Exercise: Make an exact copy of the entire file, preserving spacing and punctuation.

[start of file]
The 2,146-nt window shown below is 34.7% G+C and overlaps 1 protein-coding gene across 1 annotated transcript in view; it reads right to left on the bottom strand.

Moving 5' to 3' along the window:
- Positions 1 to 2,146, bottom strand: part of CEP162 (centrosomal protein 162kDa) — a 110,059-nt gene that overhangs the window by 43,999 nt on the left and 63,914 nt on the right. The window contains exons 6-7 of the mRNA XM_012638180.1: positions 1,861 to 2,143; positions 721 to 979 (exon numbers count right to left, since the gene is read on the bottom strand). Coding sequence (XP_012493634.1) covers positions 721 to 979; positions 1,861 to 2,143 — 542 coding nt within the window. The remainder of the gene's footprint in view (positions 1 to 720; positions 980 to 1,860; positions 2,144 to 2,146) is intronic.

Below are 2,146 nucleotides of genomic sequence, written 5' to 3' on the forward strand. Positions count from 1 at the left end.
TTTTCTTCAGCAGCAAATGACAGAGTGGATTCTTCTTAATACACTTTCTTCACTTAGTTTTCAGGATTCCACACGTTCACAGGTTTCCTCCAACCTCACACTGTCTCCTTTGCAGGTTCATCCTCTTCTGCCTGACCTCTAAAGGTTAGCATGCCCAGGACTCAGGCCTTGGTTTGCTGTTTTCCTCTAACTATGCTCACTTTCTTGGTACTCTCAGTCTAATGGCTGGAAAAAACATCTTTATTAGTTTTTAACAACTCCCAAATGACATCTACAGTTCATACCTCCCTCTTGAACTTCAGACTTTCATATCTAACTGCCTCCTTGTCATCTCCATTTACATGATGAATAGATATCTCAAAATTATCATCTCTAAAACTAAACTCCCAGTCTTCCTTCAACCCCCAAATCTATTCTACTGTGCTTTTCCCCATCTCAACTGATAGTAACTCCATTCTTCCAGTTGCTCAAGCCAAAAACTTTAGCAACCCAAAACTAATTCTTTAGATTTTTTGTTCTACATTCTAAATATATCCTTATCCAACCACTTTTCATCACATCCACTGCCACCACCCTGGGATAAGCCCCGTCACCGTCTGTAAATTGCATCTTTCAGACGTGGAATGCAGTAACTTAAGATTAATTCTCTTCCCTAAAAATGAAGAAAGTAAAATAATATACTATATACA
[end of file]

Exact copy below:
The 2,146-nt window shown below is 34.7% G+C and overlaps 1 protein-coding gene across 1 annotated transcript in view; it reads right to left on the bottom strand.

Moving 5' to 3' along the window:
- Positions 1 to 2,146, bottom strand: part of CEP162 (centrosomal protein 162kDa) — a 110,059-nt gene that overhangs the window by 43,999 nt on the left and 63,914 nt on the right. The window contains exons 6-7 of the mRNA XM_012638180.1: positions 1,861 to 2,143; positions 721 to 979 (exon numbers count right to left, since the gene is read on the bottom strand). Coding sequence (XP_012493634.1) covers positions 721 to 979; positions 1,861 to 2,143 — 542 coding nt within the window. The remainder of the gene's footprint in view (positions 1 to 720; positions 980 to 1,860; positions 2,144 to 2,146) is intronic.

Below are 2,146 nucleotides of genomic sequence, written 5' to 3' on the forward strand. Positions count from 1 at the left end.
TTTTCTTCAGCAGCAAATGACAGAGTGGATTCTTCTTAATACACTTTCTTCACTTAGTTTTCAGGATTCCACACGTTCACAGGTTTCCTCCAACCTCACACTGTCTCCTTTGCAGGTTCATCCTCTTCTGCCTGACCTCTAAAGGTTAGCATGCCCAGGACTCAGGCCTTGGTTTGCTGTTTTCCTCTAACTATGCTCACTTTCTTGGTACTCTCAGTCTAATGGCTGGAAAAAACATCTTTATTAGTTTTTAACAACTCCCAAATGACATCTACAGTTCATACCTCCCTCTTGAACTTCAGACTTTCATATCTAACTGCCTCCTTGTCATCTCCATTTACATGATGAATAGATATCTCAAAATTATCATCTCTAAAACTAAACTCCCAGTCTTCCTTCAACCCCCAAATCTATTCTACTGTGCTTTTCCCCATCTCAACTGATAGTAACTCCATTCTTCCAGTTGCTCAAGCCAAAAACTTTAGCAACCCAAAACTAATTCTTTAGATTTTTTGTTCTACATTCTAAATATATCCTTATCCAACCACTTTTCATCACATCCACTGCCACCACCCTGGGATAAGCCCCGTCACCGTCTGTAAATTGCATCTTTCAGACGTGGAATGCAGTAACTTAAGATTAATTCTCTTCCCTAAAAATGAAGAAAGTAAAATAATATACTATATACA